We need to maintain our roads to protect our families and the people we care about.
Safe and well-maintained roads prevent collisions and ensure that our loved ones can safely get to school, work, church, or other places. They also let us spend less time stuck in traffic and more time with our family.
Over the past month, members of the House Transportation Committee have heard briefings from elected officials and representatives from every corner of Arizona. From ADOT and county governments to rural and metropolitan cities and towns, my suspicions have been confirmed – the state is dramatically underfunded when it comes to road maintenance.
In their presentation, ADOT shared that only 59% of the state’s bridges are in “good condition.” Even more troubling, only 35% of the pavement in the highway system can say the same. ADOT projected that the current revenue gap to address the 25-year needs of highways – including preservation, modernization, and expansion – is troublingly high at $30.5 billion.
During their testimony, the League of Arizona Cities and Towns stated that the unidentified and identified maintenance backlog is already up to $3.1 billion, and they are still working to complete their statewide inventory.
When you turn to rural Arizona, the situation is even worse. Cochise County estimated that 20% to 25% of their roads are in poor or very poor condition. Greenlee estimated their number of poor or very poor roads at a staggering 47%. Apache County revealed that their funding gap for road needs grows by $1.2 billion each year.
The urban-rural divide is a real political and social issue that plagues not only Arizona but our entire country. It’s not only impacting our politics; it’s impacting the safety of our communities. The rate of traffic fatalities on Arizona’s rural roads is the third highest in the nation and is more than double the fatality rate on all other roads in the state, according to TRIP, a national transportation research group.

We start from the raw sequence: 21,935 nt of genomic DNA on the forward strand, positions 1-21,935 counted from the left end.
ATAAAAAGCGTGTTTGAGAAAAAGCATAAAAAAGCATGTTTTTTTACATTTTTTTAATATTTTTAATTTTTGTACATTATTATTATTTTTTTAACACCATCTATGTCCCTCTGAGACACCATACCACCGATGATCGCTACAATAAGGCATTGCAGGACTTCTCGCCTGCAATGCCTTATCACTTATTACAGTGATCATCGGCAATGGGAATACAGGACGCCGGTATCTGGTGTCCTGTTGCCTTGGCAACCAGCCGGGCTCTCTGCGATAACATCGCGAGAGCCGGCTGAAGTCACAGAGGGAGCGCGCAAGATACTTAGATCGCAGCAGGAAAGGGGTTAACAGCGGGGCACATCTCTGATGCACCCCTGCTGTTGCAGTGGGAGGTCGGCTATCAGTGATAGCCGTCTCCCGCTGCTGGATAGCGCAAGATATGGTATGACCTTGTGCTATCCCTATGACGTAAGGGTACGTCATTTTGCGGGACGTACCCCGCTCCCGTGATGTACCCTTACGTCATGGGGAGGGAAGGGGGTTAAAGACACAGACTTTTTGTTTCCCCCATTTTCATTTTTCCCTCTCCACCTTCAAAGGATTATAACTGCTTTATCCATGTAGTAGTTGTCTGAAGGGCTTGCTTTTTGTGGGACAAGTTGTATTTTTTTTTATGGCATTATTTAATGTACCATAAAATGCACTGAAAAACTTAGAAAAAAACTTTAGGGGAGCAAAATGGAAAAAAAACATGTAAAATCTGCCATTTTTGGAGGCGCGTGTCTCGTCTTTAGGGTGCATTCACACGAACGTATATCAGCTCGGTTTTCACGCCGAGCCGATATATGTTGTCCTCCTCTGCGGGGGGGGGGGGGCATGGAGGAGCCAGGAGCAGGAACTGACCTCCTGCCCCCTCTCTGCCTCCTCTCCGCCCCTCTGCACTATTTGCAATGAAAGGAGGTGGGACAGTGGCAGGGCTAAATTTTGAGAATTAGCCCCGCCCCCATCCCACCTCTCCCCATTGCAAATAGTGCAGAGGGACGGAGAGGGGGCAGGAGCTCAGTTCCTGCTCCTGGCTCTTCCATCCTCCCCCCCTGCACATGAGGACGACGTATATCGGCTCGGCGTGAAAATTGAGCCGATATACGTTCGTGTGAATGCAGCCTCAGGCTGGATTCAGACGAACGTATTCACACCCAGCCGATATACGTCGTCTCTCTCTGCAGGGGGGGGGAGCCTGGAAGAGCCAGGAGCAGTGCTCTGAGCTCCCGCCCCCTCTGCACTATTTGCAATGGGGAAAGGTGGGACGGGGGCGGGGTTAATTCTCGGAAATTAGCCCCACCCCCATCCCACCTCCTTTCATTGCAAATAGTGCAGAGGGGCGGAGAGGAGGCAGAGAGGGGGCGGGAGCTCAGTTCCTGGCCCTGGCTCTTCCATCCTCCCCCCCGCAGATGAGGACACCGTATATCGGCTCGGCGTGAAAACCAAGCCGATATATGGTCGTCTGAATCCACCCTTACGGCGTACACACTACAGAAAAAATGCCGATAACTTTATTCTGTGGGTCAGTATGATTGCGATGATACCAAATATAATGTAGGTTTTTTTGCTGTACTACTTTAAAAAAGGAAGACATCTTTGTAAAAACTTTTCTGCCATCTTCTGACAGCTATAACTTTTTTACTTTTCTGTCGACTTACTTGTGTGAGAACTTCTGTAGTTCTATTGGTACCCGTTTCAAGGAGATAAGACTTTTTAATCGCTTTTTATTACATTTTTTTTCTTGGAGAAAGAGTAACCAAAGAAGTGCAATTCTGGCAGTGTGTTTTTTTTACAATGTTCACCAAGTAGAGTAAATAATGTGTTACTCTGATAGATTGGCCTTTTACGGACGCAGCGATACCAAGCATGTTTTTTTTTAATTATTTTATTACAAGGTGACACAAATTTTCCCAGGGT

If the more urbanized portions of Arizona, Maricopa and Pima Counties continue to tax themselves for infrastructure funding while the rest of the state falls behind, we will create a permanent division in our state – economically, politically, and socially. It will also deny those communities the economic opportunities that are afforded to the more densely populated parts of our state.
This division of “haves” and “have nots” cannot endure any longer. We must address this problem now – today – and in this legislative session.
Since 1991, 47 other states have increased their highway use fees, while Arizona has fallen behind. Use fees, in the form of things, such as a gas tax, are supposed to ensure vehicles help pay the roads they are using. However, over the past 30 years, number of lanes in Arizona has increased by 32%, while the purchasing power of the state’s gas tax to maintain them has dropped by 48%.
To make matters worse, electric and hybrid vehicles pay virtually nothing for the roads they use. Everyone, regardless of vehicle type, should pay to maintain roads. We must close this loophole and make sure everyone pays their fair share of the maintenance costs of the roads they use.
As Chairman of the House Transportation Committee, I have introduced legislation co-sponsored by House Speaker Rusty Bowers and Senate President Karen Fann to remedy this problem. My proposal will set the rate per gallon for gas and propane motor vehicle fuel at 24 cents and increase it to 30 cents in 2021 and 36 cents in 2022. Electric and hybrid vehicles would be subject to a corresponding road usage fee to ensure they pay their fair share for road maintenance in Arizona.
I suspect that some of my colleagues will not agree with this idea. But to them I ask: if not this, what is your solution? You wouldn’t buy a house and not pay for upkeep. Why should we continue to build new roads with no plan to maintain them? It’s simply irresponsible.
As the saying goes, “If not now, when? If not us, who?” Arizona is one of the fastest growing states in the country. Failing to invest in transportation infrastructure reduces our economic competitiveness, poses serious safety risks, and costs us millions in lost time. We can’t afford to do nothing.
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